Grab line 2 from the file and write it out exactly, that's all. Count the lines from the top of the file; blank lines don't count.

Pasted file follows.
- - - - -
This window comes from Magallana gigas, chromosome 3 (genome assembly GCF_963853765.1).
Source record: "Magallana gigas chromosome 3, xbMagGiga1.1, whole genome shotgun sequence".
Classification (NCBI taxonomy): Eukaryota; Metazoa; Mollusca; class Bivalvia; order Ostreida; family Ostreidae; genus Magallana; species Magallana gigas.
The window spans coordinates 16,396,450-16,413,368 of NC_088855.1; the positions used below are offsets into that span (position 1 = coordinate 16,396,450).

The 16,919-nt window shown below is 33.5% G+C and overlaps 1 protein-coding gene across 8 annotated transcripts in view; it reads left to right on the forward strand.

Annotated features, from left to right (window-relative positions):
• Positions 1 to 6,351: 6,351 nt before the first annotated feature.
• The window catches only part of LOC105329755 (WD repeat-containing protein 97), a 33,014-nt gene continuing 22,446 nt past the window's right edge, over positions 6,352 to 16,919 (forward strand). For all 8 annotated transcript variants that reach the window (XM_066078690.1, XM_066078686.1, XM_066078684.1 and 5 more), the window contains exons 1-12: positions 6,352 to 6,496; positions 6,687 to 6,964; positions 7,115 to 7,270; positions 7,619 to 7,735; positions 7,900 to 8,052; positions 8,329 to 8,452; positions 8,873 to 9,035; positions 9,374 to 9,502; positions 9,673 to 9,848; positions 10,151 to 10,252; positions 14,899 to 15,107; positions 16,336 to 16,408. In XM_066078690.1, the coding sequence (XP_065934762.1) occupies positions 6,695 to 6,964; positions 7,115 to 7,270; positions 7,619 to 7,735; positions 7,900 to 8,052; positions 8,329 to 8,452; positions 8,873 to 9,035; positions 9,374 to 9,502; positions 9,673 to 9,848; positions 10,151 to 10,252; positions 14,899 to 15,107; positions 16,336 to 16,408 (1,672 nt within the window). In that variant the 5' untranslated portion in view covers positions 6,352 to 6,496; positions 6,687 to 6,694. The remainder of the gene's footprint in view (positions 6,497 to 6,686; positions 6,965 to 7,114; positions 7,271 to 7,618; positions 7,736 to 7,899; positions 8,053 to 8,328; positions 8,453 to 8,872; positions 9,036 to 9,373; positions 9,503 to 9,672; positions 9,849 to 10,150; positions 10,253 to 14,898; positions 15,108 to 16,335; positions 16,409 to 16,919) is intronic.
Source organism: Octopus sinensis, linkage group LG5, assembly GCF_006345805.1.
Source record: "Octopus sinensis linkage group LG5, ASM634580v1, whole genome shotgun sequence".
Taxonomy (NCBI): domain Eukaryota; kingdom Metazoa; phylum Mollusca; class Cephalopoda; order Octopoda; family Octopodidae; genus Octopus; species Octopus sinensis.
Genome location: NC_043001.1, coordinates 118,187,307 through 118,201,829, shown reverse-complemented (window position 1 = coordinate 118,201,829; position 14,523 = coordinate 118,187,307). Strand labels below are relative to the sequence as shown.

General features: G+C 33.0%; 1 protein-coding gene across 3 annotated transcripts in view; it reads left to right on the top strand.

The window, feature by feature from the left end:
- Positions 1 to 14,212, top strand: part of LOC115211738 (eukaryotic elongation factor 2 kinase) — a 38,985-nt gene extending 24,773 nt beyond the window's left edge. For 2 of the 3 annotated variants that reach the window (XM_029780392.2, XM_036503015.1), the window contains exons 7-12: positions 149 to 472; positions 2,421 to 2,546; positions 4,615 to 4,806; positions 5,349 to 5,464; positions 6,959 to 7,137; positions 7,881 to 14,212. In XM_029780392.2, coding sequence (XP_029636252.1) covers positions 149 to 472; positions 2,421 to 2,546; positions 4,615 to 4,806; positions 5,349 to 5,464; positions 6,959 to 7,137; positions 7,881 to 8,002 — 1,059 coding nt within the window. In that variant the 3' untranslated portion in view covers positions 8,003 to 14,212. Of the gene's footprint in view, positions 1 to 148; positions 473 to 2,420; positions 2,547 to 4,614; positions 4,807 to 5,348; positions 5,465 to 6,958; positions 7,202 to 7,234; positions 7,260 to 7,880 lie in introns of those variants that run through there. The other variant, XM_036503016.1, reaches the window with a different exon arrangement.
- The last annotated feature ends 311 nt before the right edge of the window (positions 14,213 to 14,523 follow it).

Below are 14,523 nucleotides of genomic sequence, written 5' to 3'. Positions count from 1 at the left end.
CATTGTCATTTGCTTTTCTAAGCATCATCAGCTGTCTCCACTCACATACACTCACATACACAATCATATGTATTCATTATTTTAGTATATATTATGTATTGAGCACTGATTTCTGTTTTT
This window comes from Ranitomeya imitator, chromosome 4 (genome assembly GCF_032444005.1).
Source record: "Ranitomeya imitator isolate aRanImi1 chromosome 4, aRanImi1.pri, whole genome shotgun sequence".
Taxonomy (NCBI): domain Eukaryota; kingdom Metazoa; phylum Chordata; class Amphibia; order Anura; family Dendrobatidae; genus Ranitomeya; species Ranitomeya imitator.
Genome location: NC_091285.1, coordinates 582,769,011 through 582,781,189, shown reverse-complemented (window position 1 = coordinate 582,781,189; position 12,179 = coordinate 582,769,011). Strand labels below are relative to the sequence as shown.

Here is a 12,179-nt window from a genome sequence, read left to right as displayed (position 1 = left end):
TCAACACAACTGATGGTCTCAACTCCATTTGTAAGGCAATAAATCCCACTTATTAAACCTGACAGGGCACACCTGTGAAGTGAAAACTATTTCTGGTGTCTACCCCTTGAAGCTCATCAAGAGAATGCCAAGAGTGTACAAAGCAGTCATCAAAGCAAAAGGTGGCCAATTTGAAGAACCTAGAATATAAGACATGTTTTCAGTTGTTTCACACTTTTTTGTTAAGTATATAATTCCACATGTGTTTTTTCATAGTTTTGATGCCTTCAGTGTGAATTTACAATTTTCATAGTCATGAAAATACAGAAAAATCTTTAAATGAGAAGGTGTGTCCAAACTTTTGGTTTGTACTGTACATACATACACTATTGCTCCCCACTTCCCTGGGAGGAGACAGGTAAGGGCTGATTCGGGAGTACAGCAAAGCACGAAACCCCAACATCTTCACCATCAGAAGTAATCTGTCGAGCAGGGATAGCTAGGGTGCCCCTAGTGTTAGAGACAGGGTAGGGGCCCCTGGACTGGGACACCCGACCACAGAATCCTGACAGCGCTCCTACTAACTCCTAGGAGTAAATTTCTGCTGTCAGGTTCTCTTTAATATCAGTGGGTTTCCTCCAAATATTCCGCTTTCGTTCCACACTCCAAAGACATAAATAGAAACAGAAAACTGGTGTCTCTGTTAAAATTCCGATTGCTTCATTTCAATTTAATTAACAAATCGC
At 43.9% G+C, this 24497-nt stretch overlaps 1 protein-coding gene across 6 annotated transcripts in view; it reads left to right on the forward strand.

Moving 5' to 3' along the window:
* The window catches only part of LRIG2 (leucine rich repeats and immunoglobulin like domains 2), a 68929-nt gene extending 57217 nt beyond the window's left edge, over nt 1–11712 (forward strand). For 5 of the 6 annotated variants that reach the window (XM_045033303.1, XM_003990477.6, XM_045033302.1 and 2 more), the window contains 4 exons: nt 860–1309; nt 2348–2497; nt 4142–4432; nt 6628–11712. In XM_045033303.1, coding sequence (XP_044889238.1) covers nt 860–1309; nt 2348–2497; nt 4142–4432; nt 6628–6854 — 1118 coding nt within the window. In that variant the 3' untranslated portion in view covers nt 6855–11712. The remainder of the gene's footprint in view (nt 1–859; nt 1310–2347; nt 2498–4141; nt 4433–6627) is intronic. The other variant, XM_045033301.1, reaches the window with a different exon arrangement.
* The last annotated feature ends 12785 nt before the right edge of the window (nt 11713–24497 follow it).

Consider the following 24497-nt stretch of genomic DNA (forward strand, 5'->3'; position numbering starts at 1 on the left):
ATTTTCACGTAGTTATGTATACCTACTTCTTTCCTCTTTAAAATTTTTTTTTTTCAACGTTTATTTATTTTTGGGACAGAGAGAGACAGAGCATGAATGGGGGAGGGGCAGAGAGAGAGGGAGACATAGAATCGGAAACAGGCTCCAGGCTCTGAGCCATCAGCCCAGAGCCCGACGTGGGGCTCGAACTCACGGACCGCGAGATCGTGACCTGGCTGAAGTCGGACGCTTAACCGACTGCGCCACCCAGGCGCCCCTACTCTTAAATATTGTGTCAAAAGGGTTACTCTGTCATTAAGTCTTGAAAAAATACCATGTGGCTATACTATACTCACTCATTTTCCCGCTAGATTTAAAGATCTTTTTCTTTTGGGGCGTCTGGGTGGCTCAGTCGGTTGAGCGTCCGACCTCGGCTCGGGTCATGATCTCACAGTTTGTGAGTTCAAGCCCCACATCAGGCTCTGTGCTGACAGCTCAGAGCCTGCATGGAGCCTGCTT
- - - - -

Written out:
Source record: "Magallana gigas chromosome 3, xbMagGiga1.1, whole genome shotgun sequence".